Of course, the disagreements did not disappear with the achievement of our independence; they flourished, and for good reason. True individual freedom marked the achievement of our break from tyranny. Still, while folks could gather in the market square and debate their positions on the issues, there still remained a common thread which defined the limits of free thinking. That common thread was the appreciation and acknowledgement of having achieved our freedom as a people and it defined the limits of how far any individual could go in disagreeing with another.
This respect for differences has been passed down through the ages via parents, schools, and churches who instill in children a love of country and the principles on which it was founded. Over time, however, Progressive Liberal Thinkers have wrested control in the political arena to attack those principles in very insidious ways. While their goals are couched in terms of fairness and equality, they are really pushing their theory that economics is driven by the struggle between the races or classes for power. Further, they see the role of government as watchdog, equalizer, and grantor in the quest to achieve equality and fairness. This belief was never more apparent than during the era of Roosevelt and, over time, we have seen this way of thinking begin to spread among those who are ignorant of our history and oblivious to the delicate nature of our freedom. They fail to grasp that we are a nation governed by the permission and will of the people, not a nation that is sustained by the existence of government.
There are those among us who thirst so badly for control and power that they agitate divisions driven by class and race, but today they have added sexual preferences and religious beliefs into the mix. Any of those factors may be used to recruit individuals to rise up in the name of equality and fairness and to speak out, demanding that the government intervene on their behalf and fulfill their demands. Our democratic principles and our basic rights afford them this privilege, regardless of their numbers or the opposition to their demands by the majority of people. Today, the flames are continually being fanned and we have finally reached a time during which we are in peril of overthrowing the principles on which our nation was founded.
Now, at this point you might say, Wait a minute! Aren’t these people simply demanding the rights which we fought for in the first place? The answer to that would be “No.” We fought for independence and religious freedom, sustained by the belief that mankind was endowed with certain inalienable rights which no other man could deny. We now have sects of people who actually believe that their views should be imposed on everyone else. The atheists among us essentially want to see any public display or reference to religion abolished. The same-sex crowd wants the biblical definition of marriage to be redefined and to force religious institutions to embrace and promote their unions. The race baiters and class crowd want wealth to be seen as evil and redistributed in what they consider a fair manner, “from each according to his ability to each according to his need.” These concepts are far, far away from the ideals of religious and individual freedom.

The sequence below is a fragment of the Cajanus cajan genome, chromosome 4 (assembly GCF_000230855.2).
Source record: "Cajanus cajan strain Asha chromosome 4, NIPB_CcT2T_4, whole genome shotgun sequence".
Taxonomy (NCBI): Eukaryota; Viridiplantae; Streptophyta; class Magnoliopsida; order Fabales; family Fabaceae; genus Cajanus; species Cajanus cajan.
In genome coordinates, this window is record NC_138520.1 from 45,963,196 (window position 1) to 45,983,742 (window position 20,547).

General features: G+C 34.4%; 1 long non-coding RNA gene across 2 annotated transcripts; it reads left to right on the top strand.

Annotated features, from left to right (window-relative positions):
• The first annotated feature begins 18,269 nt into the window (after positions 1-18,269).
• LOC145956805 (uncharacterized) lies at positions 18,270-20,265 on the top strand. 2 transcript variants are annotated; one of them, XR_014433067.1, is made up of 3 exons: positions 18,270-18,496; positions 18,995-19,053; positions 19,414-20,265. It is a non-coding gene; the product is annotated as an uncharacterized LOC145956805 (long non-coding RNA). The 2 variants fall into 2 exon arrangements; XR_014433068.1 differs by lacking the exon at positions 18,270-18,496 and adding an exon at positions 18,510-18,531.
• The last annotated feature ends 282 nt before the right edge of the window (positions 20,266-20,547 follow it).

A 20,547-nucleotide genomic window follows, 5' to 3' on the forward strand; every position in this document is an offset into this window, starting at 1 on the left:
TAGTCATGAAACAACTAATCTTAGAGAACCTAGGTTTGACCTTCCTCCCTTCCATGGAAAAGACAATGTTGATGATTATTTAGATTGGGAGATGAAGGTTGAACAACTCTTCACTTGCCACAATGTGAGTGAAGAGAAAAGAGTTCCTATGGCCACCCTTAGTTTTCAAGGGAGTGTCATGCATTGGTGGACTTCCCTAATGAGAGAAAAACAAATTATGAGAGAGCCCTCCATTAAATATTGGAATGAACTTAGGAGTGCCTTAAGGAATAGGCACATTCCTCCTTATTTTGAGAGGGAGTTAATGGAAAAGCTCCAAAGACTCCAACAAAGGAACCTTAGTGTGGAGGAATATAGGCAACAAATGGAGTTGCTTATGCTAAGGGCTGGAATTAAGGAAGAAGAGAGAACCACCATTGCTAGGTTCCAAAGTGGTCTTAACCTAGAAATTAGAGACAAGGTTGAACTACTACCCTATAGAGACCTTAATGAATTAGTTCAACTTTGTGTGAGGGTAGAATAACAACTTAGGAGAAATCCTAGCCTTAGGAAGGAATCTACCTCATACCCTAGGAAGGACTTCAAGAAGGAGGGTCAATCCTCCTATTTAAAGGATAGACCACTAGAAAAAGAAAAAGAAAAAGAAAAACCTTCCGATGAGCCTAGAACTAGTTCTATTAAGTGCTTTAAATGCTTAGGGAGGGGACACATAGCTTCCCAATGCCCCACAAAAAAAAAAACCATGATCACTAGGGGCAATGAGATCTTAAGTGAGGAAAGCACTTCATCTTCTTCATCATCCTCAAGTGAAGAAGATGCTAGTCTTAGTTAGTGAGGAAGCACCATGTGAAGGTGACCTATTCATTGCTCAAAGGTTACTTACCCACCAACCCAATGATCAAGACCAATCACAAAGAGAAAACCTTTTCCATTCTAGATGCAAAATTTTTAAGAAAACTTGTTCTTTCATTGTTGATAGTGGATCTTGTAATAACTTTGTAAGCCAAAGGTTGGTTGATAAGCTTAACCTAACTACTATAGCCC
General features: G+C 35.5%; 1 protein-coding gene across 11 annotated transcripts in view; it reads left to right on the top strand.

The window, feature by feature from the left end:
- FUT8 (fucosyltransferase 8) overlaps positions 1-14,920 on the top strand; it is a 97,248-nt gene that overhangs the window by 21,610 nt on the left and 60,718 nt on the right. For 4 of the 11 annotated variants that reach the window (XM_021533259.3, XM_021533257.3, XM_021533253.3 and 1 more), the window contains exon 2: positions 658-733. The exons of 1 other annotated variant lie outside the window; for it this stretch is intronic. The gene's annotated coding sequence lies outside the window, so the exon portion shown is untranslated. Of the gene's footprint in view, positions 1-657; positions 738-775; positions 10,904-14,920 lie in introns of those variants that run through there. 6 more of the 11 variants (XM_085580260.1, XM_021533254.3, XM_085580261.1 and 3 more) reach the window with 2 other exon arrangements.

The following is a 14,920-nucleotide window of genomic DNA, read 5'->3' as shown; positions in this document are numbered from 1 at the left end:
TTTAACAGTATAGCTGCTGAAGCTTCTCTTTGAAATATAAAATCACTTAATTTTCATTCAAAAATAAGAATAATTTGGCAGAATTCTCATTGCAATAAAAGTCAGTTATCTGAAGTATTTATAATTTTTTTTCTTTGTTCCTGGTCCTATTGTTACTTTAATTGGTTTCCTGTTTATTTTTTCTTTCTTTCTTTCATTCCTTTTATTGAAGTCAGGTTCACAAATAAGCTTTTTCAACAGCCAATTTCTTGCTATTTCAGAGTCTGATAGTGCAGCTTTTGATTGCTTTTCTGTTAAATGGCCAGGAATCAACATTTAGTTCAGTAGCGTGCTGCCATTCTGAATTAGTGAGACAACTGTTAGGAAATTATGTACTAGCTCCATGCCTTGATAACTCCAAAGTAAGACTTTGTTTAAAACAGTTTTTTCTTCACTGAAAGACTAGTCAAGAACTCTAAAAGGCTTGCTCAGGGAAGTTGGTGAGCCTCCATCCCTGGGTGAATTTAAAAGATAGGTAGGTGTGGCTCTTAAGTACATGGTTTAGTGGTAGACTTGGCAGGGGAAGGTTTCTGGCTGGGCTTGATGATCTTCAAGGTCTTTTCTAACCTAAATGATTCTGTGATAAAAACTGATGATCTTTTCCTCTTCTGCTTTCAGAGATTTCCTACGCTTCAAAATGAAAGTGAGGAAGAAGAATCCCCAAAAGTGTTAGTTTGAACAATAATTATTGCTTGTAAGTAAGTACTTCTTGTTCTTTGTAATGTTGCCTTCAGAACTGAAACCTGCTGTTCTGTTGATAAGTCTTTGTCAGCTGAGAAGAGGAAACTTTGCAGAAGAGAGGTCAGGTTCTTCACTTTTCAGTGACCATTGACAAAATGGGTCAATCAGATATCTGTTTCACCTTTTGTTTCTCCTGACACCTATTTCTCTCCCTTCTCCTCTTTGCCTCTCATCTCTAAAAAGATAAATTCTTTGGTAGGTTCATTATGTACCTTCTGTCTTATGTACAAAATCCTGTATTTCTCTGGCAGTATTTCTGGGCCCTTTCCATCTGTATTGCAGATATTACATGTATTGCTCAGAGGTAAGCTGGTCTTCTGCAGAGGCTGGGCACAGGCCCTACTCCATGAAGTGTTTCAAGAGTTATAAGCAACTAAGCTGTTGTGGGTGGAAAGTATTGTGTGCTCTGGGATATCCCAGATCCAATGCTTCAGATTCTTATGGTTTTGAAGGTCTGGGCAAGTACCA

For the sake of argument, let us assume that the government agrees to become the almighty arbitrator and enforcer of us all. Let us also assume that my next door neighbor is a jerk—I don’t like the way he treats people, the way he acts, or his selfish nature and I tell him so every chance I get. Nevertheless, my neighbor feels aggrieved because he believes that since we live side by side, I should be more tolerant of him. He calls up the authorities, complains, and BANG! Problem solved. The U.S. Government instructs me that I am to like my neighbor in a demonstrable way at every opportunity. Thus we have a solution to the neighborhood problem that demonstrates both equality and fairness—so says the government and like-minded people.
If the above outcome makes sense to you, then I am here to say that you have lost the philosophy on which this nation was founded. There is good reason why our freedoms were not listed with any specificity in our founding documents—no one wanted to set limits on them. In the Constitution, our rights are defined by the limits placed on what government can do to us, not by what we, as individuals, declare as our rights. Unfortunately, it is just this type of misinterpretation that has allowed those who continually fan the flames of ethnic and class envy to sustain their numbers and grow. They have the freedom to do so, but now they want you to believe they also have the authority to define and impose rights .
Abraham Lincoln stood at the abyss that was the Civil War, our nation struggling over the issue of slavery and states’ rights—an issue that met with passionate adherents on either side and was very much tied to economics. It became a wedge that all but tore this nation asunder and ended its history, but Lincoln prevailed in his wisdom and led us to a better day as a country. For lack of and want for leadership, will we find ourselves at a similar crossroad today faced with equally divisive issues? Who will lead us home this time?
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